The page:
Even if cancer drugs are effective for the system under the neck, the brain is a whole different arena.
HER2 + cancer will likely spread to the brain from lungs.
Learning such things, I had requested a brain MRI before I went to Japan. Maybe because ordering a MRI is costly, my oncologist was reluctant to agree with me saying it is not common to have a MRI until a patient develops suspicious symptoms, and even if something unsure is found by a MRI, until it is clearly identified as cancer, there is no treatment. Yet, as I came back from Japan, she ordered it because it was approved by a staff meeting.
Because of BBB (Blood Brain Barrier), neither Herceptin nor even T-DM1 cannot get into the brain. After I stopped Tykerb, whose molecules are small enough to go through BBB, I thought I should check my brain periodically, just in case.
Taking off my watch, ring, and necklace, I laid down on a narrow exam table. I remember an instructor of Medical Terminology in El Camino I used to take told in the class that she would check the entire exam room before her MRI for her safety because scissors or a ball pen attracted by the magnet of MRI might fly over and hit her.
Something like a football mask was placed on my face, earplugs were given, and the table I laid down on moved into the dark narrow “tunnel”.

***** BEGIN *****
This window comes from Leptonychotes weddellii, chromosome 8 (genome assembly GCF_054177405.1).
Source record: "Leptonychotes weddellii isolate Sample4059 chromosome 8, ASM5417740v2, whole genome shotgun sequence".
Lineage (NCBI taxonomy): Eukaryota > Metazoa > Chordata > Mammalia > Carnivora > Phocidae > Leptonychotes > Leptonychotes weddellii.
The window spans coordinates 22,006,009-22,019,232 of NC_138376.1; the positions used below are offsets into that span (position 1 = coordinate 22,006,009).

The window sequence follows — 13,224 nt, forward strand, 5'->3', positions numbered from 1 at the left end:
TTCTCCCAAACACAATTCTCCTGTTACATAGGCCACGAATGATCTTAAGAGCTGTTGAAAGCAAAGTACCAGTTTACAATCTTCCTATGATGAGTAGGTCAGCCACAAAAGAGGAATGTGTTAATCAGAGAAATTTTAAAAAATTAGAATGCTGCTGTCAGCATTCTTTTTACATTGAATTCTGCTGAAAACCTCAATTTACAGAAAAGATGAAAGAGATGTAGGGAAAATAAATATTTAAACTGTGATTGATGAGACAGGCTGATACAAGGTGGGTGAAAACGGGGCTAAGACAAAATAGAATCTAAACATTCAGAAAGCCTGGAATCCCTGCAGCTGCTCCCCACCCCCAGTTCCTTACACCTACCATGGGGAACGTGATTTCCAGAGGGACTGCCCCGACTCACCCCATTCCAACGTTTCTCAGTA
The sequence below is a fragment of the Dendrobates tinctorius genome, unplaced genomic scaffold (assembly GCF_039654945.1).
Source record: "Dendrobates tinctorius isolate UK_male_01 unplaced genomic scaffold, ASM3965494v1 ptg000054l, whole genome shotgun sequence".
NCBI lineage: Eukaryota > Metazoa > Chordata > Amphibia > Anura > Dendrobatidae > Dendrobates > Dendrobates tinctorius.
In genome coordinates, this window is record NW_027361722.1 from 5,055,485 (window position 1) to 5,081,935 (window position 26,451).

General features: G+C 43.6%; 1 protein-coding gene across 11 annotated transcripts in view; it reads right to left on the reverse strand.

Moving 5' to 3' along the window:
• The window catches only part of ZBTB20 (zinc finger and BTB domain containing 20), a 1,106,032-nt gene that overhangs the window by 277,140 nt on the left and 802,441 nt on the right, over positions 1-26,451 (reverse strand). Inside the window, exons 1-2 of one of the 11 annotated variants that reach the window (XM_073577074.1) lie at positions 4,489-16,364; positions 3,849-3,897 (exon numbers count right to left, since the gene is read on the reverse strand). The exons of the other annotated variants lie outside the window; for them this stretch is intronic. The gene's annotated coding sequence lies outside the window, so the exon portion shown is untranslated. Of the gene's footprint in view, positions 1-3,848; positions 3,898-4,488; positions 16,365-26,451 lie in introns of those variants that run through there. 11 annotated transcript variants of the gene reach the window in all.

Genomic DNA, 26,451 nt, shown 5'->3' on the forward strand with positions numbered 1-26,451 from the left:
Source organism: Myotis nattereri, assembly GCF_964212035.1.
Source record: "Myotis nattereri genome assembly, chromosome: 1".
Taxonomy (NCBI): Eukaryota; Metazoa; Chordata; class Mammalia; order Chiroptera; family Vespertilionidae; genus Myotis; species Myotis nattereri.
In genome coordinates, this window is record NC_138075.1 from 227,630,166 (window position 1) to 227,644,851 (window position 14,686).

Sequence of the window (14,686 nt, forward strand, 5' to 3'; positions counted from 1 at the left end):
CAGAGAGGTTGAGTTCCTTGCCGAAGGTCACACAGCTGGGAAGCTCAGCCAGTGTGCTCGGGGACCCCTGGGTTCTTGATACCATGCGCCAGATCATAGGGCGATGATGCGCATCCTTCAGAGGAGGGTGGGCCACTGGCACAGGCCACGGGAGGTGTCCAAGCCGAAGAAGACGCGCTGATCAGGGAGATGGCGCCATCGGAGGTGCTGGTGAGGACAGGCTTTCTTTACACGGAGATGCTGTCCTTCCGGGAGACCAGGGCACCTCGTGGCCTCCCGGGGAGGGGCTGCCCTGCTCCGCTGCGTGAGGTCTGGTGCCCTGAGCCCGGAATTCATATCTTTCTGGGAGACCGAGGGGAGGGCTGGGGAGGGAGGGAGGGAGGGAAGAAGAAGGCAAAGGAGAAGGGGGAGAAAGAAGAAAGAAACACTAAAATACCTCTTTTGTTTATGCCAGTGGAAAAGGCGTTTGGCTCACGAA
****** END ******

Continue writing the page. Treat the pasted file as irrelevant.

I now remembered George panicked with this procedure, so I decided to close my eyes until everything was done. If I saw the wall, which was so close as though I could lick it, I might have been suffocated, too.
I was in the tunnel about 20 minutes .
Beep Beep, don don don , Beep Beep, don don don, Ghaaaaa!
the loud different noises were beating out a rhythm through my plugged ears.
Then, the table moved out of the tunnel, and moved back to the tunnel again after a dye was injected through IV. This time it was about 10 minutes.
It seems to take another 7-10 days to get the result back. Though I am not so worried about the result because of the good CT scan, I still wish I could hear the result ASAP.